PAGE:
JPMorgan Chase Bank, N.A. v Bauer, 2012 NY Slip Op 00932 (2d Dept. 2012)
“[S]omething more than a bald assertion of forgery is required to create an issue of fact contesting the authenticity of a signature,” and Bauer’s “affidavit was alone inadequate to raise an issue of fact necessitating a trial” (Banco Popular N.A. v Victory Taxi Mgt., 1 NY3d 381, 384; see [*2]Seaboard Sur. Co. v Nigro Bros., 222 AD2d 574).”
Upper E. Side Surgical, PLLC v State Farm Ins. Co., 2012 NY Slip Op 50184(U)(Dis. Ct. Nassau Co. 2012)
“Plaintiff does assert, however, that there is no requirement in the Regulations that NYS Public Health Law Article 28 licensure is a prerequisite to No-Fault Claims reimbursement. The current applicable law, New York’s Office Based Surgery (OBS) Law passed on July 14, 2007 (Public Health Law § 230-d), requires merely that an office-based surgery facility must obtain and maintain full accredited status by a national-recognized accrediting agency approved by the Commissioner of Health. As to proof of same, Plaintiff provides as its Exhibit A, its certification that it was accredited from 02/27/2010 to 02/27/2011 by the American Association for Accreditation of Ambulatory Surgery Facilities (AAAASF), which included the time period of this claim. Under PHL § 230-d, AAAASF, is one of three accreditation entities which has been approved by the Commissioner. No claim is made by the Defendant that the Plaintiff provider is not in full compliance with the required registrations, certifications or accreditations to conduct its office-based surgery business under the applicable laws of New York, particularly PHL § 230-d.”
“This Court finds that the Plaintiff is not authorized to be reimbursed for the medical/surgical services it provided to its assignor under the “facility fee” schedule in accordance with The Products of Ambulatory Surgery (PAS) classification system because it is not an Art. 28 facility. Plaintiff is, however, entitled to reimbursement under Insurance Law § 5102(a)(1) for the medical/surgical services it provided to its assignor”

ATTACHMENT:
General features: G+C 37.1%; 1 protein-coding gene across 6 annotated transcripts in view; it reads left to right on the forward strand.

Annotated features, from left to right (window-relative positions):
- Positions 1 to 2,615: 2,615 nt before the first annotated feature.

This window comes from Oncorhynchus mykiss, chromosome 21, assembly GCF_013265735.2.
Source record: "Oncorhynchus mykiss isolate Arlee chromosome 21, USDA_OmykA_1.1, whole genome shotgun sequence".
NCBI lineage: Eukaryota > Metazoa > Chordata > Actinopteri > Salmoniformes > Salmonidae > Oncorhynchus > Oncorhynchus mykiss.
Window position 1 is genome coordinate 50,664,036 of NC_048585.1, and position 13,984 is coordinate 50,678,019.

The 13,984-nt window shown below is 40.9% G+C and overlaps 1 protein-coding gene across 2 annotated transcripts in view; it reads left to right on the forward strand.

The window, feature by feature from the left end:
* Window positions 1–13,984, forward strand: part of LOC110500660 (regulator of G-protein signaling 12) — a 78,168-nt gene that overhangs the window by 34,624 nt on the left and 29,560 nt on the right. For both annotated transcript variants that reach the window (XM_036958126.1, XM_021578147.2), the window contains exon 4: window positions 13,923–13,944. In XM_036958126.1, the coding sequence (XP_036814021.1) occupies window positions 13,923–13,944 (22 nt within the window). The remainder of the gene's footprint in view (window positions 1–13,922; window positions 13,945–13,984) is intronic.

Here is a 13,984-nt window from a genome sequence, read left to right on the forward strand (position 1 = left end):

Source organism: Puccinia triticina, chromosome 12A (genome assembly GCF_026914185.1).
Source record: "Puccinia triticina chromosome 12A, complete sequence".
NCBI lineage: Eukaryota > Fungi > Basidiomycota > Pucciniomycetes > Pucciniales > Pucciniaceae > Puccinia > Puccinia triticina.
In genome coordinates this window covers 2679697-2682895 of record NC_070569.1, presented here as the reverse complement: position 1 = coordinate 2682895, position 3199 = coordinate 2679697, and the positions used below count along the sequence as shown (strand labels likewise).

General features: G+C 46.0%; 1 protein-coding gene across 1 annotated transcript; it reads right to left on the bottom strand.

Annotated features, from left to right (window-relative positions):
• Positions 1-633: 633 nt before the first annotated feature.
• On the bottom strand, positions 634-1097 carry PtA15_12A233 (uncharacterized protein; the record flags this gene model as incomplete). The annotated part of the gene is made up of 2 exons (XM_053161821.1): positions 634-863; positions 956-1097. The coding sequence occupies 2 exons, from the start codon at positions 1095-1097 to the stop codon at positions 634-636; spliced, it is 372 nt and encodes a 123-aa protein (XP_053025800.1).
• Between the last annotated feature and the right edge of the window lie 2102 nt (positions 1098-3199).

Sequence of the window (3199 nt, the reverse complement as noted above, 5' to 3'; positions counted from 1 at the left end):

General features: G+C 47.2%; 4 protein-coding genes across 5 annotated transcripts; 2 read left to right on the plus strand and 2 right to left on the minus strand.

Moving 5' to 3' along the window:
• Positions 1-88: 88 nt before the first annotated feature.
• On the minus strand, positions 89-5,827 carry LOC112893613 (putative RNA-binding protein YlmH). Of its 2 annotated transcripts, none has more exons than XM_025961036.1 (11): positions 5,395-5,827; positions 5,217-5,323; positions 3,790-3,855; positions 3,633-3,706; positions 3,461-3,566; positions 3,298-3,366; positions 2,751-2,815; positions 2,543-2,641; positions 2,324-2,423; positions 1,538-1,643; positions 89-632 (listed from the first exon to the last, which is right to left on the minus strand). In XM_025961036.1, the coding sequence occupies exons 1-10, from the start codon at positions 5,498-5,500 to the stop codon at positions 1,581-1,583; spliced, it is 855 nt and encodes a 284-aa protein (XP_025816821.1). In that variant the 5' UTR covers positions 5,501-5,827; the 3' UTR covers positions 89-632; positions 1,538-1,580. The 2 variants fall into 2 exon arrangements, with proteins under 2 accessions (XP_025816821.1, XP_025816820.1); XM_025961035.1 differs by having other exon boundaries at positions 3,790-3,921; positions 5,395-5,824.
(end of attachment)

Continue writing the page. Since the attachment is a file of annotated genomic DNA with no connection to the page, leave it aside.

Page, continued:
“The next question for the Court to answer is, “What is the rate of reimbursement?”
“Accordingly, inasmuch as no proof has been submitted that the Superintendent of Insurance has adopted or established a fee schedule applicable to the plaintiff/provider, a question of facts exists as to the amount of the charge for services. Moreover, no proof has been submitted as to the local geographic prevailing fee, which plaintiff provider would be entitled to be reimbursed for its services. While in certain instances, the workers’ compensation fee schedules have been utilized to established local prevailing fees, such is not the case with regard to a facility fee for office based surgery facilities, at least as far as the Court can discern. Thus, a trial of the issue is necessary.”
My answer is that 68.5(b) is satisfied through finding what a nearby Article 28 facility would be compensated and pegging that amount to the compensation that would be due and owing to an accredited office based surgical center. So, a trial is probably not needed since Plaintiff would be entitled to the fee an Article 28 near its location is receiving. Another way of saying this is that the case should settle for the amount that would be paid to a nearby Article 28 facility.